A company director lied to police after pirates hijacked a tanker his firm had chartered - because he did not want the authorities to know that it was carrying 2,000 tonnes of crude oil that had been purchased illegally.
Louis Lau Xuanhong, 34, was sentenced to two weeks' jail yesterday for giving false information to the police, along with three weeks' jail and a $4,000 fine for a separate drink-driving charge.
Lau worked for Yu Tat wholesale trading company, which chartered the Singapore-registered MT Joaquim. It collected the oil from a Maltese vessel in the Strait of Malacca before the tanker was hijacked by pirates on Aug 8, 2015.
The court heard that Lau called Prosperbiz Petroleum's bunker clerk Lim Puay Kwang, 41, asking him to lie to the Malaysian authorities and say that the pirates had hijacked MT Joaquim while it was sailing towards Langkawi to deliver cargo to a firm called Siam Gulf Petroleum. In reality, MT Joaquim was on its way back to Singapore.
Worried that Singapore's Police Coast Guard (PCG) might also question them about the illegal purchase of the crude oil, the pair met Prosperbiz's director Chew Hoe Soon, 55, at a Beauty World Plaza eatery on Aug 10, 2015, where the trio agreed to lie to the police.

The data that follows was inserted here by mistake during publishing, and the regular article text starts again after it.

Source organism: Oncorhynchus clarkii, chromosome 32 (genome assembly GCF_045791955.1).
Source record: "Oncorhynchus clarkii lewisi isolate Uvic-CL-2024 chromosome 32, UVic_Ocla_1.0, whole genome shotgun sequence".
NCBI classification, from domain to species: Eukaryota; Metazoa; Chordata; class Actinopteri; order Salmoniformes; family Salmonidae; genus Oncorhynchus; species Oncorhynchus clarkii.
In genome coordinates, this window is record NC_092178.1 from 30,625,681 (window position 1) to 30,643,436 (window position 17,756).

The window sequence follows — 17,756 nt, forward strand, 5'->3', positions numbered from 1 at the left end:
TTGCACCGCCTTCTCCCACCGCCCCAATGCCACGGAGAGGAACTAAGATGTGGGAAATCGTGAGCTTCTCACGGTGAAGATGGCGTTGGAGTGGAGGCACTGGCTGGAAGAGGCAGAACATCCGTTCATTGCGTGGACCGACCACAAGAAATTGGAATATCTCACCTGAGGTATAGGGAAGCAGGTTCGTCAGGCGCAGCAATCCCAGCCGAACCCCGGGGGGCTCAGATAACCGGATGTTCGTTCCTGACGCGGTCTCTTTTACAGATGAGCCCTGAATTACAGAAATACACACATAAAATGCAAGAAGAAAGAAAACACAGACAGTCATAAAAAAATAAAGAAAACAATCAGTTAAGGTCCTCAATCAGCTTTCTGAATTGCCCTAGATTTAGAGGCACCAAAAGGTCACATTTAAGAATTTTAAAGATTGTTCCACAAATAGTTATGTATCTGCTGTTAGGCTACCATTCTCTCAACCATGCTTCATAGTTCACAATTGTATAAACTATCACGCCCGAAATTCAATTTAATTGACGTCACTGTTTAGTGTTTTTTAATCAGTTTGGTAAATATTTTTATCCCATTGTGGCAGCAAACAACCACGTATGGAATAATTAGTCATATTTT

It was not revealed in court documents what Lau had originally intended to do with the oil, or how Singapore-registered Prosperbiz was linked to him.
Lau gave the false information to Station Inspector Sivaprakash Damohdaran at the Central Police Division the next day, while Lim and Chew lied to the PCG later that month.
All three Singaporeans retracted their false statements about three months later, the court heard, though it was not revealed why.
Chew was earlier sentenced to two weeks' jail, while Lim was fined $3,000. The MT Joaquim was found off Pulau Rupat in Indonesian territorial waters.
Separately, Lau was found to have more than twice the limit of alcohol for driving when he was stopped by police in Kallang Road at around 4am on Feb 13 this year. He had earlier drunk six glasses of beer. He had committed a similar offence in 2011.
Lau was also disqualified from driving all classes of vehicles for three years yesterday.
He is out on bail of $10,000 and must surrender himself at the State Courts on July 22 to begin serving his sentence.
For giving false information to a police officer, he could have been jailed for up to six months and fined up to $5,000. First-time offenders convicted of drink driving can be jailed for up to six months or fined between $1,000 and $5,000. Repeat offenders can be jailed for up to a year and fined between $3,000 and $10,000.